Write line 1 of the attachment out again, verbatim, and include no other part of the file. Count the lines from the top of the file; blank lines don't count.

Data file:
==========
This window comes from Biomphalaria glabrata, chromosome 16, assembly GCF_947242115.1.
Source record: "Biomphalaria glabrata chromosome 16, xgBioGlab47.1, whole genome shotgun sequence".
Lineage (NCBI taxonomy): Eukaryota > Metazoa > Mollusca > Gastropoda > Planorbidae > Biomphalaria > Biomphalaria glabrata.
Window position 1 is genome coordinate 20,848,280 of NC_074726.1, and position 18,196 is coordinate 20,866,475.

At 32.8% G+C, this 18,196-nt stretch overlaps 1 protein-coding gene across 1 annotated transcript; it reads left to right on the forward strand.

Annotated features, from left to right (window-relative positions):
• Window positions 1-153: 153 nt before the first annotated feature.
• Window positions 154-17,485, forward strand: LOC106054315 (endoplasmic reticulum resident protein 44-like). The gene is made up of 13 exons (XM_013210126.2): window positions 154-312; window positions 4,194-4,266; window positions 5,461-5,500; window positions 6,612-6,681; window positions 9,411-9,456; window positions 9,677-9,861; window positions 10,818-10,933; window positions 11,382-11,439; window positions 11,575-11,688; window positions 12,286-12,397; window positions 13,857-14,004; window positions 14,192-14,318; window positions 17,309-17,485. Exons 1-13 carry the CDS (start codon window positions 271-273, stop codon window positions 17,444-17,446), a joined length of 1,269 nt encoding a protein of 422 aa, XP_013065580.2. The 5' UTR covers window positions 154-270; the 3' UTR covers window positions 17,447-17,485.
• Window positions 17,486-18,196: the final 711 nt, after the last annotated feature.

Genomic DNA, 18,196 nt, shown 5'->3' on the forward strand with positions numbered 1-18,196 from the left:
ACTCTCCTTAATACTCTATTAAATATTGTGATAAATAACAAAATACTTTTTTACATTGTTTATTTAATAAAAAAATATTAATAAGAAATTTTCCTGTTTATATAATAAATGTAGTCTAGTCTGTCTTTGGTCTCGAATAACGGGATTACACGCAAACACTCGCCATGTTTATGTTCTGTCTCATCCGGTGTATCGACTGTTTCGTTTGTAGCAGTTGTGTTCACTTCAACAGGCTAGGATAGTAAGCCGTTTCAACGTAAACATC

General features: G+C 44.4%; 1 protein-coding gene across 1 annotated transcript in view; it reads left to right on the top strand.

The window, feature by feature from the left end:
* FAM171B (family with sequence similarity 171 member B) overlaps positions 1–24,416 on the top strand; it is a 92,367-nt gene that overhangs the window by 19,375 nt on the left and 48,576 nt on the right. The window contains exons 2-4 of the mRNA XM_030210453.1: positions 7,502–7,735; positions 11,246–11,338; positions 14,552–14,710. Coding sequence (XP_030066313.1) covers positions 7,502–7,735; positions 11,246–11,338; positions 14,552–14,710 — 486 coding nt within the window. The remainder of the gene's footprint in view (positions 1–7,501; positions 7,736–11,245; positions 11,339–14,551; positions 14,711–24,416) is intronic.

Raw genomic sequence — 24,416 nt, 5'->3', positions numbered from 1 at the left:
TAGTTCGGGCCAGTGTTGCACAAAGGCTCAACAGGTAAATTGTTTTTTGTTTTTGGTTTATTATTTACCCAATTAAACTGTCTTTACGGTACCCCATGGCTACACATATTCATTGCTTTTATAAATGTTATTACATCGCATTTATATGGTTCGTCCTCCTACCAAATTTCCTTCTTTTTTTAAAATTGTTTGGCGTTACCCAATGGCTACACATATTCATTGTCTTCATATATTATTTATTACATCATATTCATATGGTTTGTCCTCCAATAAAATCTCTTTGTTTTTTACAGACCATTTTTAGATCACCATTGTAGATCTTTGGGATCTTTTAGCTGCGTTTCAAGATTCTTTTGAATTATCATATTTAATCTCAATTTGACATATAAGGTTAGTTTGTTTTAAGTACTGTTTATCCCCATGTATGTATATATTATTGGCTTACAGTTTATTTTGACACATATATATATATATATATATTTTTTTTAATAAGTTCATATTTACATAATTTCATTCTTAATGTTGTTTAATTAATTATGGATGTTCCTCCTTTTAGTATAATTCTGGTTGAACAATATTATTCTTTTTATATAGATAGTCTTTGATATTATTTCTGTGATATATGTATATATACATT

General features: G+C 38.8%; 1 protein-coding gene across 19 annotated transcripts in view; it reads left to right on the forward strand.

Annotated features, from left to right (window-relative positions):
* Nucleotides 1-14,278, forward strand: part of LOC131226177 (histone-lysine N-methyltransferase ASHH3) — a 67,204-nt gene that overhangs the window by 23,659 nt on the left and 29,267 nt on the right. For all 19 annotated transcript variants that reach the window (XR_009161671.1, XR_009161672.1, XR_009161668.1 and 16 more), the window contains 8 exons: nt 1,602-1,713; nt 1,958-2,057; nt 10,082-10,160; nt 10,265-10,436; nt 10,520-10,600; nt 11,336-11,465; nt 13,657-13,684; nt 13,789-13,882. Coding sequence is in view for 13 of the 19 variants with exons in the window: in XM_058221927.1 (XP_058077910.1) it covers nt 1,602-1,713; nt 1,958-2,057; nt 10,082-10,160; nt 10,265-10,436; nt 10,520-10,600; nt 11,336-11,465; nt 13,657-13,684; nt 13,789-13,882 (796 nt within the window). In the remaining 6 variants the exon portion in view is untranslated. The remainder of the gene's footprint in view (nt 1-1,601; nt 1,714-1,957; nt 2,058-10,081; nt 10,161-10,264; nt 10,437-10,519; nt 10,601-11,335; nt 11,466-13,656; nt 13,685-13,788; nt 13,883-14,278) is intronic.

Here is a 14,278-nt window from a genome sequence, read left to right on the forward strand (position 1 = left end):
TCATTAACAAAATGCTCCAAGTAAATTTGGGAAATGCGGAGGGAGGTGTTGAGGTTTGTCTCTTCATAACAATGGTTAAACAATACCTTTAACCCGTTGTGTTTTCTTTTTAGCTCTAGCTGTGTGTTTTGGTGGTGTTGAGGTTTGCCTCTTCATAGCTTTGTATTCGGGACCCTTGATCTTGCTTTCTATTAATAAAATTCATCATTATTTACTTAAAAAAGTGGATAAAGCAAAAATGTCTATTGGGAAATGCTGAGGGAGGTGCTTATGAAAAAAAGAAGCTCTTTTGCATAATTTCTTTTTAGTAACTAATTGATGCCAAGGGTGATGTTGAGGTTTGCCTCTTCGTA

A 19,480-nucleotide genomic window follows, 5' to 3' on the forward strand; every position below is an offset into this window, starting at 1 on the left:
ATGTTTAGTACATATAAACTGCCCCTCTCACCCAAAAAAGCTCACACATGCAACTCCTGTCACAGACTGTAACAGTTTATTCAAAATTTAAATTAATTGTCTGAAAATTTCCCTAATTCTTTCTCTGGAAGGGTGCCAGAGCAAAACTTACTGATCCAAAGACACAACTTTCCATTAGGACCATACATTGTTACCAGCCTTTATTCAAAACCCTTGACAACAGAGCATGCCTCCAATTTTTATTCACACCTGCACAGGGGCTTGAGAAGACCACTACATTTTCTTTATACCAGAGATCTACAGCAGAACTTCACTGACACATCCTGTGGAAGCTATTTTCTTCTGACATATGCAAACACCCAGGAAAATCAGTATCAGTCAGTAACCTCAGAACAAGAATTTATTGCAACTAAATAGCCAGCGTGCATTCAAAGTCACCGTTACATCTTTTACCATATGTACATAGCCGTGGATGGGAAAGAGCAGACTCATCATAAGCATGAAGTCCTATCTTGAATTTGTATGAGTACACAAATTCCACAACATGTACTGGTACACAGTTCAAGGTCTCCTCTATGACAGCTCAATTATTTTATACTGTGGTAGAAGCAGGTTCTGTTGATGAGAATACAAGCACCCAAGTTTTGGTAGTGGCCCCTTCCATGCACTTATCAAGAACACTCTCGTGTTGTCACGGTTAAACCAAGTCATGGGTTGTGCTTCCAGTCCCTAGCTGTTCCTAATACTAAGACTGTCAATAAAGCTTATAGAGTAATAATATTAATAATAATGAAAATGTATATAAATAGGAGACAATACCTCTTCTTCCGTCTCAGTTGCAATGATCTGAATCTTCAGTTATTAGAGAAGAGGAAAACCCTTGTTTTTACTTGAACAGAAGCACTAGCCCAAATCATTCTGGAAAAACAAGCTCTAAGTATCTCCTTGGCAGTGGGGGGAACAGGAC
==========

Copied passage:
This window comes from Biomphalaria glabrata, chromosome 16, assembly GCF_947242115.1.